Learning to Move With Cancer


Having had cancer twice before, I know the choreography if I have it again.

image of laura yeager

When I was 12, I was at the height of my childhood theatrical career. My first major role was Baby June in a local, dinner theatre production of Gypsy.“ Hello, everybody. My name is June. What’s yours?”

My second role was that of Shprintze in another dinner theatre production of Fiddler on the Roof. “And who does Mama teach to mend and tend and fix, preparing me to marry whomever Papa picks.”

Both of these experiences went swimmingly, so there I was, in the basement of E.J. Thomas Hall in Akron, Ohio, auditioning to be one of the King’s children in The King and I. Clad in a red leotard so I would stand out, I was attempting to learn the dancing step to “The March of the Siamese Children.” It looked easy, but it was, for some reason, hard for me to master. Step, touch, step, touch, step walk, walk, step walk walk…” like that to the Siamese music, all the kids in a line dancing in across the “stage.”

To make a long story short, I flubbed the audition and didn’t get a role.

That was one point in my life where I was trying to learn to move, but I failed.

Flash forward many decades and many broken bones. I broke my toe coming out of the house to the garage and my leg at the bottom of the stairs going out the front door. Now, when I go out of the garage door, I move extremely slowly so as not to slip again and break a toe, and when I go down the steps, I am extremely careful not to make a wrong move, fall and hurt myself.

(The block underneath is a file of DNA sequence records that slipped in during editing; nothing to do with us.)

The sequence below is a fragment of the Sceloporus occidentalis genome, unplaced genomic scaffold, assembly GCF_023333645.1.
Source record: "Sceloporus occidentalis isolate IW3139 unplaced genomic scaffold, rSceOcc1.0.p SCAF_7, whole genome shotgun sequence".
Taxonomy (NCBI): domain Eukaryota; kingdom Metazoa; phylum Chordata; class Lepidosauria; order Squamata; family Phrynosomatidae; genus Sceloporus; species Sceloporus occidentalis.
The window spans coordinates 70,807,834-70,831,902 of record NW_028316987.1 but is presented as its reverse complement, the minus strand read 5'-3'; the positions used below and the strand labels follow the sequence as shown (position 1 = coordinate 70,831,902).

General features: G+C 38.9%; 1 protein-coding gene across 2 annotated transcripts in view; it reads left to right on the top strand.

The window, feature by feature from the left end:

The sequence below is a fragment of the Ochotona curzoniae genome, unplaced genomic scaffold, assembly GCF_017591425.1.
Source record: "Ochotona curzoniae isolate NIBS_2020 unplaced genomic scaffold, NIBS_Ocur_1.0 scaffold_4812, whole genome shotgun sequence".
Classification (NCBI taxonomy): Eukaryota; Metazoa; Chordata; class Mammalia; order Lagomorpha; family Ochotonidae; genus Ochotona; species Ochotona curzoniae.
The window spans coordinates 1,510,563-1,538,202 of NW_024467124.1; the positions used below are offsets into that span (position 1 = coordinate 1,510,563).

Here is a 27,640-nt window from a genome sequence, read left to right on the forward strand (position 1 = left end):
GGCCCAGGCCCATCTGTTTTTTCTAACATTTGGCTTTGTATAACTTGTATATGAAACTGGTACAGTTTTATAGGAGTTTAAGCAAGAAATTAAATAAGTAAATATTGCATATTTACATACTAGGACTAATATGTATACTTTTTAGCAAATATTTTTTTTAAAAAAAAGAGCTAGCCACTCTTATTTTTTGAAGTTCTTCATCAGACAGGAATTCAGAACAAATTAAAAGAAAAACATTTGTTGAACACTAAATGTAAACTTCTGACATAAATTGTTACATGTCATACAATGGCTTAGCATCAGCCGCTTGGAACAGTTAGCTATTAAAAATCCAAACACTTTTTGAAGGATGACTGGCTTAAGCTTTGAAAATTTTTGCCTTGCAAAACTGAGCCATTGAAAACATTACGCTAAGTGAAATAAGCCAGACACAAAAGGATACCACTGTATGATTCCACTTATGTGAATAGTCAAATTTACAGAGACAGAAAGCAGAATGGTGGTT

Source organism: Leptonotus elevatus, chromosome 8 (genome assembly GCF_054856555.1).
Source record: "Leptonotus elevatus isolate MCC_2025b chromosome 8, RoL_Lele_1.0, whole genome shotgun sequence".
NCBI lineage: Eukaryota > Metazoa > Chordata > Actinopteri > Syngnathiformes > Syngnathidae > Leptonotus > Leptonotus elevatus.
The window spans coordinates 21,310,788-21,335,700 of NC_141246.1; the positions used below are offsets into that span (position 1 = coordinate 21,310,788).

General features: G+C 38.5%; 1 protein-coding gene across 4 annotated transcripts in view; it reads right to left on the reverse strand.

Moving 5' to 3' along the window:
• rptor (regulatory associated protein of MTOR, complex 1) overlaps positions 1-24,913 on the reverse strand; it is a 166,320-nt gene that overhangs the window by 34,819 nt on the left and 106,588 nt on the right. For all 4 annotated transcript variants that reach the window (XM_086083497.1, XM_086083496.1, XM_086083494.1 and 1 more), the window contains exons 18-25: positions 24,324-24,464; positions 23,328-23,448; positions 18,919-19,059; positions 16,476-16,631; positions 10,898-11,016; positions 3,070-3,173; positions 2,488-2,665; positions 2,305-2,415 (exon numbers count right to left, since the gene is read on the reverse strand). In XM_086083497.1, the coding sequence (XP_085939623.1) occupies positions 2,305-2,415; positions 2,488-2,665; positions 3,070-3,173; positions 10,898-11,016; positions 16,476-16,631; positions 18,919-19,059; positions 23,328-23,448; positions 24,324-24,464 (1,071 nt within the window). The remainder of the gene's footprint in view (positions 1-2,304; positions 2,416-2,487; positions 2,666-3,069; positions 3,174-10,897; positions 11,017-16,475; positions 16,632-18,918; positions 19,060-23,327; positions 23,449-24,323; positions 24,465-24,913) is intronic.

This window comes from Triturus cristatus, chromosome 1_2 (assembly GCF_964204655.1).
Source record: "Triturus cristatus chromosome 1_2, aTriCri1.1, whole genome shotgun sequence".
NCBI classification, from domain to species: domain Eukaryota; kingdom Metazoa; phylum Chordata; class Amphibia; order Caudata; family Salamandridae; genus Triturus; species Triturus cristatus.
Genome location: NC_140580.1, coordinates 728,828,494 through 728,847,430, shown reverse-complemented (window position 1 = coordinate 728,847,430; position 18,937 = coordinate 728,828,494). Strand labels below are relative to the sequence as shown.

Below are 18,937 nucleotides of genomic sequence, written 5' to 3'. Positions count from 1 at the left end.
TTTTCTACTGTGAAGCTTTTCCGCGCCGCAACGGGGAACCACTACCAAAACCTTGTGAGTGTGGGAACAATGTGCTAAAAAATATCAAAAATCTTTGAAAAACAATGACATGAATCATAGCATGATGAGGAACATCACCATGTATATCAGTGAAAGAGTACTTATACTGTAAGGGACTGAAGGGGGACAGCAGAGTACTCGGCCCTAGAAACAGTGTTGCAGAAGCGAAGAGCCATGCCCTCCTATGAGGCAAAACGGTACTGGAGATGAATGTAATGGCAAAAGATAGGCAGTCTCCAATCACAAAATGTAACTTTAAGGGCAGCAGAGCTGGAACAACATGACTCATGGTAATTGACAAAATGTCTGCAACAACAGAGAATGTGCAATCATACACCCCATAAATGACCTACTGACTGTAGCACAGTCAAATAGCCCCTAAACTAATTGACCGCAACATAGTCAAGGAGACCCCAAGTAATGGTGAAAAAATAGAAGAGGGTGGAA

That was another point in my life where I was learning to move, this time carefully to avoid pain.

Today, I was driving to the mall because in a few weeks, it will be Christmas, and a huge firetruck behind me started to blare its horn and flash its lights. I immediately pulled over to let the fire engine pass. A man behind me started to blow his horn at me because I had paused in the road.

He had obviously not learned how to move around an emergency vehicle while I had.

My best friend’s baby, at one, is just learning to walk. He needs help, but soon, he’ll be running.

At certain points in our lives, depending on what we’re going through, we have to learn to ambulate, to move forward.

Cancer was another one of those points for me. I was stricken with breast cancer in 2011 and then again in 2016. Cancer was complete, unknown territory. It was like trying to learn a difficult dance step to enable movement forward.

Because no matter how exhausted I was during my treatment, no matter how much I had to sleep things off, I couldn’t stagnate. Couldn’t stop. Move forward, go to the next appointment and the next. Meet new doctors, visit old ones. The whole team was on my side, and I was the star.

It was very theatrical. My oncologist used to say, “This patient is not boring.” She said this because I had rare cancer in 2016, an angiosarcoma. Now, many years after my cancer, I’m starting to slow down. I’m not moving forward anymore. I don’t have appointments to keep. Surgeries to cope with.

All I can say is that I know the cancer moves if I ever have to go through it again. I know this dance, even though I couldn’t master the dance of the Siamese Children.

Incidentally, for that production of the King and I, the director made the children cover their limbs in dark make-up to look the part. At night, late, after the show, the kids had to use thick cold cream to take the make-up off.

I had wanted to be in that production, but at least I didn’t have to deal with grease paint at 11:00 at night.

Cancer doesn’t come with grease paint.

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